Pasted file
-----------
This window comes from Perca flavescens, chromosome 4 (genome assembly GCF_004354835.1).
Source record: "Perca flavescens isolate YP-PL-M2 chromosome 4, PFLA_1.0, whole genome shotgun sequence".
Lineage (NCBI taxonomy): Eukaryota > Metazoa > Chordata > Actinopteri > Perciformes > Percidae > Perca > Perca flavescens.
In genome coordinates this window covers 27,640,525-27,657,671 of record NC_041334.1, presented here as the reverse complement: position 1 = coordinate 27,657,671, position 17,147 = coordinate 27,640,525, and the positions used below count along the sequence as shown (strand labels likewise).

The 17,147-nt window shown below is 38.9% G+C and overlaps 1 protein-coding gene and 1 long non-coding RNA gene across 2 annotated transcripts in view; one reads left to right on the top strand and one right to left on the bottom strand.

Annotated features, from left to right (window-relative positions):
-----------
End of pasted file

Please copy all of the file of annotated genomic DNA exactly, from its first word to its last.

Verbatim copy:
This window comes from Perca flavescens, chromosome 4 (genome assembly GCF_004354835.1).
Source record: "Perca flavescens isolate YP-PL-M2 chromosome 4, PFLA_1.0, whole genome shotgun sequence".
Lineage (NCBI taxonomy): Eukaryota > Metazoa > Chordata > Actinopteri > Perciformes > Percidae > Perca > Perca flavescens.
In genome coordinates this window covers 27,640,525-27,657,671 of record NC_041334.1, presented here as the reverse complement: position 1 = coordinate 27,657,671, position 17,147 = coordinate 27,640,525, and the positions used below count along the sequence as shown (strand labels likewise).

The 17,147-nt window shown below is 38.9% G+C and overlaps 1 protein-coding gene and 1 long non-coding RNA gene across 2 annotated transcripts in view; one reads left to right on the top strand and one right to left on the bottom strand.

Annotated features, from left to right (window-relative positions):